You're always supposed to have a backup plan, or preferably, plans A-Z, in the event of something unexpected. This is especially true for merchants who rely on technology to ensure things run smoothly. The reason? A lack of planning can cost you more than just money, and it can hurt your reputation.
So what do you do when your POS terminals go kaput? Do you shut down until it's fixed? What if that takes hours, or even the rest of the day? Below are six tips:
1. Plan for the Worst
They say you plan on winning the lottery. In other words, you can't expect things to go smoothly all the time. That's why, if you're operating one or several point of sale machines, you need to learn how to troubleshoot and have a plan to fix it should it suddenly stop working. Talk to the vendor who sold you the machines. Read the owners' manual inside and out. Ask around. Or, better yet, have a plan in place that includes non-digital solutions in case you can't figure out how to fix the problem. That's right; you might have to accept cash-only or even break out the old calculator and/or pen and pad.
If you have employees, make sure they are trained to know how much tax they should charge. And, of course, they need to be familiar with all your prices. You and your employees should also be well versed on the types of abbreviations you use with the retail POS systems. Remember, don't make your problems your customers' problems, too. Other than that, items to keep on hand include a manual credit card swiper, a notepad to record the work and, of course, a calculator.
2. Alert the Customers
Generally speaking, if your customers know that you're running into some technical difficulties but are trying to work through them while still taking orders, they'll be somewhat patient. If you switch over to cash-only, alert the clients immediately – including new customers who are walking into your store and are unaware of the situation. They might be irritated, but they'll be a lot more upset if they don't know what's going on and just think you're unorganized or slow.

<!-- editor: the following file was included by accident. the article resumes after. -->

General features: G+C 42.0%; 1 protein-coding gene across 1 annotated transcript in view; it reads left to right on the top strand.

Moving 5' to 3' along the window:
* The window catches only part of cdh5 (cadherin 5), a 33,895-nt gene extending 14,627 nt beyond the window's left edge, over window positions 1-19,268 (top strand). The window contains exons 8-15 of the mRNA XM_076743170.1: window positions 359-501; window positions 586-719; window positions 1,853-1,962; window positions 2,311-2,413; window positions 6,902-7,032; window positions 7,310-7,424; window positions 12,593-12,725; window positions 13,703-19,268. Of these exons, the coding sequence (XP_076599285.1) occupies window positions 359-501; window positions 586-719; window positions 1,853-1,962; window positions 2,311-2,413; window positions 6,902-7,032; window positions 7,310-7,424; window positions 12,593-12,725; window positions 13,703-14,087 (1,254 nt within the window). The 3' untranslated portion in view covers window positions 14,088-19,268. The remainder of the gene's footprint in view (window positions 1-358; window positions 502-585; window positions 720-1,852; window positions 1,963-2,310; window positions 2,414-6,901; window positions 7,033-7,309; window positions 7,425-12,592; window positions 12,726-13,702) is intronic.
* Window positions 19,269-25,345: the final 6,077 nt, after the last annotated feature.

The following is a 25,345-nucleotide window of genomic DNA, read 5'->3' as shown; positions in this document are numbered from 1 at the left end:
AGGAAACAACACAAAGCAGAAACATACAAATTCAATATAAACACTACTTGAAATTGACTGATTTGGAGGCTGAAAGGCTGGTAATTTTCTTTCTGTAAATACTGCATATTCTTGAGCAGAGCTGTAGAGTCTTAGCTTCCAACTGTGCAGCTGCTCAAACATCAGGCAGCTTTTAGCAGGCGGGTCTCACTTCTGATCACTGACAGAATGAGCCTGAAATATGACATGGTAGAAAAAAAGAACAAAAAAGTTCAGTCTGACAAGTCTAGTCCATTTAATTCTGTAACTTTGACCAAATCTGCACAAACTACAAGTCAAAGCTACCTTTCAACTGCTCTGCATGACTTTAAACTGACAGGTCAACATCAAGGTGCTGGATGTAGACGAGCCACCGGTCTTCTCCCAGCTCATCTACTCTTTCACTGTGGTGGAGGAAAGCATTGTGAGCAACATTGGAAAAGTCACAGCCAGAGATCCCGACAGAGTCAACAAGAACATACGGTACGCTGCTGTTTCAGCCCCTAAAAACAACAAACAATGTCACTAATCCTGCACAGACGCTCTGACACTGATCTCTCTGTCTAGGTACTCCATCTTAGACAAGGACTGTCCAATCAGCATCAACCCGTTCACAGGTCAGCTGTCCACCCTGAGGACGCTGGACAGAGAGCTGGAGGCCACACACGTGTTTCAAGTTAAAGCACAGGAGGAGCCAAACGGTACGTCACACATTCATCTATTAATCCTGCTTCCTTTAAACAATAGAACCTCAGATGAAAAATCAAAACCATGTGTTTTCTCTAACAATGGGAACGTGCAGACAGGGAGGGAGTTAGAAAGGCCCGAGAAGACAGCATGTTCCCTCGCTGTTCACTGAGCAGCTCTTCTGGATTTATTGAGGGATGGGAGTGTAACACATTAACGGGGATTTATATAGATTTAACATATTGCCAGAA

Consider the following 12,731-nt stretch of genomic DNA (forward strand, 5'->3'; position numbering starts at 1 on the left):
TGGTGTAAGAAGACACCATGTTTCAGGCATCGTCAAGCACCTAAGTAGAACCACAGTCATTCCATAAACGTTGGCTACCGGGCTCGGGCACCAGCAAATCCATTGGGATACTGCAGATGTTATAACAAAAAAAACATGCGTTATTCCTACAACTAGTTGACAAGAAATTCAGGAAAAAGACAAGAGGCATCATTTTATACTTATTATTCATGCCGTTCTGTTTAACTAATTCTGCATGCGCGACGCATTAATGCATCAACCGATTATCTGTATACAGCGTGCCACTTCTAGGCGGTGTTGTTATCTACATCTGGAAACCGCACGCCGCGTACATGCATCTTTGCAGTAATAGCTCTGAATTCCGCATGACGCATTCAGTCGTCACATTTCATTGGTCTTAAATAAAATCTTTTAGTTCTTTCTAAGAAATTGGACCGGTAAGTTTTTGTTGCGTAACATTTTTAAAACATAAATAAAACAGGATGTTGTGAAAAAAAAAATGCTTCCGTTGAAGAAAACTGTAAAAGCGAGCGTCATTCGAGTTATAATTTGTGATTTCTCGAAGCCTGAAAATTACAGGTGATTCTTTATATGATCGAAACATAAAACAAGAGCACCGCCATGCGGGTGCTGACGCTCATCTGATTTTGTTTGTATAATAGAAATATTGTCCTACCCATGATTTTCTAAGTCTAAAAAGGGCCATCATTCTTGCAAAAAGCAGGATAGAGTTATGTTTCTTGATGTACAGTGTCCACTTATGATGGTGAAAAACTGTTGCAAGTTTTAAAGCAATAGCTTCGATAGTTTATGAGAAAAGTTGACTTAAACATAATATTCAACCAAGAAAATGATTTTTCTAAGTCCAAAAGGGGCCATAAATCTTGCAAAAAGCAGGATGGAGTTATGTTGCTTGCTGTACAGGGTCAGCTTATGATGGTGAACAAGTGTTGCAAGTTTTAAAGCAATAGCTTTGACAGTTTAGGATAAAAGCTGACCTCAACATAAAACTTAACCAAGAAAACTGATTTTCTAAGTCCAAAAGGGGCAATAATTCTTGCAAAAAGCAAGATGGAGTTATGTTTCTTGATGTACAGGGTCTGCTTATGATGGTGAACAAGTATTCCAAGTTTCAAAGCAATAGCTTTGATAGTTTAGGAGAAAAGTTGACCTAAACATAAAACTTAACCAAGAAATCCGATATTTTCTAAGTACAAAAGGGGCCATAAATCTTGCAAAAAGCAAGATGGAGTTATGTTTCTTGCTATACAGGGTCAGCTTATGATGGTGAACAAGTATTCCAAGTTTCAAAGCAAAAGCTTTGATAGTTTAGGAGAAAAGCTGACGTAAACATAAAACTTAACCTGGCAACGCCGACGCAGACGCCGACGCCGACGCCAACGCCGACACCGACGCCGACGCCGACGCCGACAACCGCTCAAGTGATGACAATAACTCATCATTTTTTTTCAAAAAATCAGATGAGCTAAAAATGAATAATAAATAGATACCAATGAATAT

3. Did Someone Step on the Cord?
Start with the obvious: make sure everything is still plugged in. You'd be surprised at how often it's something as simple as a cord that was accidentally pulled out.
4. Restart the Machine(s)
See if this sounds familiar: you're having trouble with your computer, so the IT guy at work simply tells you to “reboot it.” The reason they tell you this is simple: that's often the solution. Same goes with POS systems. First, make sure you can find the on/off button. If the machine is working, then you should check to see if the credit card readers are online. Your system likely is connected to a central database, where all your information is kept. Switch Commerce says today's POS systems typically saves information to a database about every 10 minutes.
5. Check the Breakers
This is also where you'll often find where the problem originated. Switch Commerce has a simple way to check your breakers: have one employee stand by to watch the POS while another one flicks a breaker. This will prevent you from spending too much time trying to figure out which breakers go to what machines, Switch Commerce says.
6. Have the Manufacturers Number Handy
This goes right along with having a backup plan. Make sure you know who to call should your POS systems go down. It's possible that you could have a repairman out to fix the machine(s) right away, but if you don't know who to call or have that information readily available, then you're wasting valuable time.